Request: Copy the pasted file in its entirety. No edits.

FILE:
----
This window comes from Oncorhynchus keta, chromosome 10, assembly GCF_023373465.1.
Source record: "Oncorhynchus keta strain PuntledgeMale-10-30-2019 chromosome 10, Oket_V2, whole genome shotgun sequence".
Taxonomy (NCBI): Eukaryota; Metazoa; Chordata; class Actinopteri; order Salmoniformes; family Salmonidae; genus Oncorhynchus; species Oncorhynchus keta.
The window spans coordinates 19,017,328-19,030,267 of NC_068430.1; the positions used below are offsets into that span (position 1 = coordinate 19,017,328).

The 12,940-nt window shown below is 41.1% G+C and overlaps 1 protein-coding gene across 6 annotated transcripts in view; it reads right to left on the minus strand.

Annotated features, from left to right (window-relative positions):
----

This window comes from Oncorhynchus keta, chromosome 10, assembly GCF_023373465.1.
Source record: "Oncorhynchus keta strain PuntledgeMale-10-30-2019 chromosome 10, Oket_V2, whole genome shotgun sequence".
Taxonomy (NCBI): Eukaryota; Metazoa; Chordata; class Actinopteri; order Salmoniformes; family Salmonidae; genus Oncorhynchus; species Oncorhynchus keta.
The window spans coordinates 19,017,328-19,030,267 of NC_068430.1; the positions used below are offsets into that span (position 1 = coordinate 19,017,328).

The 12,940-nt window shown below is 41.1% G+C and overlaps 1 protein-coding gene across 6 annotated transcripts in view; it reads right to left on the minus strand.

Annotated features, from left to right (window-relative positions):